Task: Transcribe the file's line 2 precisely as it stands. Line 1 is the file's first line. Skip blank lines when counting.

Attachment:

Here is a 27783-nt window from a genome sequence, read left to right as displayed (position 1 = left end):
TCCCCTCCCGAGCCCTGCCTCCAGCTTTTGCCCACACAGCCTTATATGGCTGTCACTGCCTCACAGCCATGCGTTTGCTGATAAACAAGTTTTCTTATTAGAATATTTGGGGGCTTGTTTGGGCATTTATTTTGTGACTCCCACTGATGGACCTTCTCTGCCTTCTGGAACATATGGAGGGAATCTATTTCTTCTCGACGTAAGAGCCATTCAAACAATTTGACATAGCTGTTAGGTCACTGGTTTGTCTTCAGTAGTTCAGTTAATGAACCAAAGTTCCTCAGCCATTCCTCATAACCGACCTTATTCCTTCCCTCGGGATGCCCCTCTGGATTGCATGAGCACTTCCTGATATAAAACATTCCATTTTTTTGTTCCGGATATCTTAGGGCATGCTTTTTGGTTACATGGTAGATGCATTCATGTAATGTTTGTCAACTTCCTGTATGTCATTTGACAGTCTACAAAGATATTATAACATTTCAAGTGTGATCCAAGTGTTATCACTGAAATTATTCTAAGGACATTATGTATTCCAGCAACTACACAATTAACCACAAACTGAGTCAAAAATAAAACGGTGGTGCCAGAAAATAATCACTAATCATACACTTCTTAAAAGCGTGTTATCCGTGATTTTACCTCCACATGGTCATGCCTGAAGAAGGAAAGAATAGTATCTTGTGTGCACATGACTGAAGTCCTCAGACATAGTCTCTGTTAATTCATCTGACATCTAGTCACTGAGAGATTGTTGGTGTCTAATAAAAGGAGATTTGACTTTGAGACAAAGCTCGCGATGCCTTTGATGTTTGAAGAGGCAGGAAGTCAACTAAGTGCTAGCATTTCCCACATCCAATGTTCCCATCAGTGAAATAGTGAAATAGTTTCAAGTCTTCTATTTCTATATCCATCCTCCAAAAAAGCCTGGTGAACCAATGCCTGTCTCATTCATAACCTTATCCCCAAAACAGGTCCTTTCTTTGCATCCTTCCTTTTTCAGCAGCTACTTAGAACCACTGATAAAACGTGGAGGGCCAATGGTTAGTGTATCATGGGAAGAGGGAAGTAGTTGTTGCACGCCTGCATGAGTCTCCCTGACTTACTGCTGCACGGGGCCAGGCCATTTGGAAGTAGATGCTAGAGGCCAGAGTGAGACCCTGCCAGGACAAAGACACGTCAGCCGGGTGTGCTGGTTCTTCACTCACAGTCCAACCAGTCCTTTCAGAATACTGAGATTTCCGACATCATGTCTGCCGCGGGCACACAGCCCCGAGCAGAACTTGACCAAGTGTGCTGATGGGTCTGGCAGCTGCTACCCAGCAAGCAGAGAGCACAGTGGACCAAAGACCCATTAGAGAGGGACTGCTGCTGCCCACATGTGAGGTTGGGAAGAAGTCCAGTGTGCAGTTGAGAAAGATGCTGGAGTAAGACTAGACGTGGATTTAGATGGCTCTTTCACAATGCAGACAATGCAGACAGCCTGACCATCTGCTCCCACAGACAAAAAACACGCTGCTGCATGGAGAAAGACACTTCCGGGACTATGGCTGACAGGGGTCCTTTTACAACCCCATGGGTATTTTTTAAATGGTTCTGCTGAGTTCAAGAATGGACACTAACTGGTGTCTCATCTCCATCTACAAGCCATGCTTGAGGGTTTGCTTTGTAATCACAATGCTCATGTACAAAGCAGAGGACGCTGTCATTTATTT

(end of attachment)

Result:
TCCCCTCCCGAGCCCTGCCTCCAGCTTTTGCCCACACAGCCTTATATGGCTGTCACTGCCTCACAGCCATGCGTTTGCTGATAAACAAGTTTTCTTATTAGAATATTTGGGGGCTTGTTTGGGCATTTATTTTGTGACTCCCACTGATGGACCTTCTCTGCCTTCTGGAACATATGGAGGGAATCTATTTCTTCTCGACGTAAGAGCCATTCAAACAATTTGACATAGCTGTTAGGTCACTGGTTTGTCTTCAGTAGTTCAGTTAATGAACCAAAGTTCCTCAGCCATTCCTCATAACCGACCTTATTCCTTCCCTCGGGATGCCCCTCTGGATTGCATGAGCACTTCCTGATATAAAACATTCCATTTTTTTGTTCCGGATATCTTAGGGCATGCTTTTTGGTTACATGGTAGATGCATTCATGTAATGTTTGTCAACTTCCTGTATGTCATTTGACAGTCTACAAAGATATTATAACATTTCAAGTGTGATCCAAGTGTTATCACTGAAATTATTCTAAGGACATTATGTATTCCAGCAACTACACAATTAACCACAAACTGAGTCAAAAATAAAACGGTGGTGCCAGAAAATAATCACTAATCATACACTTCTTAAAAGCGTGTTATCCGTGATTTTACCTCCACATGGTCATGCCTGAAGAAGGAAAGAATAGTATCTTGTGTGCACATGACTGAAGTCCTCAGACATAGTCTCTGTTAATTCATCTGACATCTAGTCACTGAGAGATTGTTGGTGTCTAATAAAAGGAGATTTGACTTTGAGACAAAGCTCGCGATGCCTTTGATGTTTGAAGAGGCAGGAAGTCAACTAAGTGCTAGCATTTCCCACATCCAATGTTCCCATCAGTGAAATAGTGAAATAGTTTCAAGTCTTCTATTTCTATATCCATCCTCCAAAAAAGCCTGGTGAACCAATGCCTGTCTCATTCATAACCTTATCCCCAAAACAGGTCCTTTCTTTGCATCCTTCCTTTTTCAGCAGCTACTTAGAACCACTGATAAAACGTGGAGGGCCAATGGTTAGTGTATCATGGGAAGAGGGAAGTAGTTGTTGCACGCCTGCATGAGTCTCCCTGACTTACTGCTGCACGGGGCCAGGCCATTTGGAAGTAGATGCTAGAGGCCAGAGTGAGACCCTGCCAGGACAAAGACACGTCAGCCGGGTGTGCTGGTTCTTCACTCACAGTCCAACCAGTCCTTTCAGAATACTGAGATTTCCGACATCATGTCTGCCGCGGGCACACAGCCCCGAGCAGAACTTGACCAAGTGTGCTGATGGGTCTGGCAGCTGCTACCCAGCAAGCAGAGAGCACAGTGGACCAAAGACCCATTAGAGAGGGACTGCTGCTGCCCACATGTGAGGTTGGGAAGAAGTCCAGTGTGCAGTTGAGAAAGATGCTGGAGTAAGACTAGACGTGGATTTAGATGGCTCTTTCACAATGCAGACAATGCAGACAGCCTGACCATCTGCTCCCACAGACAAAAAACACGCTGCTGCATGGAGAAAGACACTTCCGGGACTATGGCTGACAGGGGTCCTTTTACAACCCCATGGGTATTTTTTAAATGGTTCTGCTGAGTTCAAGAATGGACACTAACTGGTGTCTCATCTCCATCTACAAGCCATGCTTGAGGGTTTGCTTTGTAATCACAATGCTCATGTACAAAGCAGAGGACGCTGTCATTTATTT